10 Things to Take the Trauma Out of Home Buying

  1. Find a real estate professional you can trust. Home-buying is not only a big financial commitment, but also an emotional one. It’s critical that the practitioner you choose is both skilled and a good fit with your personality. Simpatico is important.
  1. Remember, there’s no “right” time to buy, any more than there’s a right time to sell. If you find a home now, don’t try to second-guess the interest rates or the housing market by waiting. Changes don’t usually occur fast enough to make that much difference in the price, and a good home won’t stay on the market long.
  1. Don’t ask for too many opinions. It’s natural to want reassurance for such a big decision, but too many ideas will make it much harder to make a decision.
  1. Accept that no house is ever perfect. Focus in on the things that are most important to you and let the minor ones go.
  1. Don’t try to be a killer negotiator. Negotiation is definitely a part of the real estate process, but trying to “win” by getting an extra-low price may lose you the home you love.
  1. Remember your home doesn’t exist in a vacuum. Don’t get so caught up in the physical aspects of the house itself – room size, kitchen – that you forget such issues as amenities, noise level, etc., that have a big impact on what it’s like to live in your new home.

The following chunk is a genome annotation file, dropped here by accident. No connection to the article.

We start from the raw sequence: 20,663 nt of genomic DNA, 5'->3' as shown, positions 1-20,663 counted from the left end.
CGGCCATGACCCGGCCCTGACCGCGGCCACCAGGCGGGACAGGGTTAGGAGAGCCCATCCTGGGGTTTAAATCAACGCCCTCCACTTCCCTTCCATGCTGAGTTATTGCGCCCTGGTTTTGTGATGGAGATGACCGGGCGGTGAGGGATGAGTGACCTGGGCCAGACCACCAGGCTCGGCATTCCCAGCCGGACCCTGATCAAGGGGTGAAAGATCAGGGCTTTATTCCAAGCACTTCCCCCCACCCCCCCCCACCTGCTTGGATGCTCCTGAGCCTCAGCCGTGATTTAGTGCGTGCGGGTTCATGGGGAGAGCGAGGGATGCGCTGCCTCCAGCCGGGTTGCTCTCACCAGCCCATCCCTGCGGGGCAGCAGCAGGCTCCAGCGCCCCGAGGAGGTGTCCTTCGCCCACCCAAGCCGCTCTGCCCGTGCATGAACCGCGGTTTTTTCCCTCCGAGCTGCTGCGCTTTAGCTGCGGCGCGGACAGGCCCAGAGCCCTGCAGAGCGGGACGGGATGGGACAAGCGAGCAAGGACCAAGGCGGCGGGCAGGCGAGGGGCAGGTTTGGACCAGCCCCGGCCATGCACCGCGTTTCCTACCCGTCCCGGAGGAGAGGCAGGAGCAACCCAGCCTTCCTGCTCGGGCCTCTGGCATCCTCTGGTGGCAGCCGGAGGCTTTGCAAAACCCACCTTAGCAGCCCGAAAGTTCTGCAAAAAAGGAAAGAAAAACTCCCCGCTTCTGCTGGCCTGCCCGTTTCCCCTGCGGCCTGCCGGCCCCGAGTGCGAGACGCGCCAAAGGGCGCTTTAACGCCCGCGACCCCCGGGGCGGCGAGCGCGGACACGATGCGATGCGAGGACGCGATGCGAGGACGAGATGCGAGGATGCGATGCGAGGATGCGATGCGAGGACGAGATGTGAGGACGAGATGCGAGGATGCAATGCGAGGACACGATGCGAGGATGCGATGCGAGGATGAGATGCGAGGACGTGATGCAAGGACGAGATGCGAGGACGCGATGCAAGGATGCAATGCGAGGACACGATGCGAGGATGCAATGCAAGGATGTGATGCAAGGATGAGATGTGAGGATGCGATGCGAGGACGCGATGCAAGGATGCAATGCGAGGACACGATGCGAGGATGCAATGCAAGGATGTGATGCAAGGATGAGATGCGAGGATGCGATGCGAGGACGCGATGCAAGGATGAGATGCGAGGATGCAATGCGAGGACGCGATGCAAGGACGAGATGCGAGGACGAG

1. Don’t wait until you’ve found a home and made an offer to get approved for a mortgage, investigate insurance availability, and consider a schedule for moving. Presenting an offer contingent on a lot of unresolved issues will make it much less attractive to sellers.
  1. Factor in maintenance and repair costs in your post-home buying budget. Even if you buy a new home, there will be some costs. Don’t leave yourself short and let your home deteriorate. It is a myth that all homes appreciate.
  1. Accept that a little buyer’s remorse is inevitable and will probably pass. Buying a home, especially for the first time, is a big commitment, but it also yields big benefits. In an aggressive market you have to make a decision fast. When you do have to act quickly and in many cases you pay full price, buyer’s remorse is inevitable – at least at first. Remember that you can fall back on the appraiser’s ability to fairly value your new home purchase.
  1. Choose a home first because you love it; then think about appreciation. While U.S. homes have generally appreciated an average of 2.5% to 5.4% annually, a home’s most important role is a comfortable, safe place to live.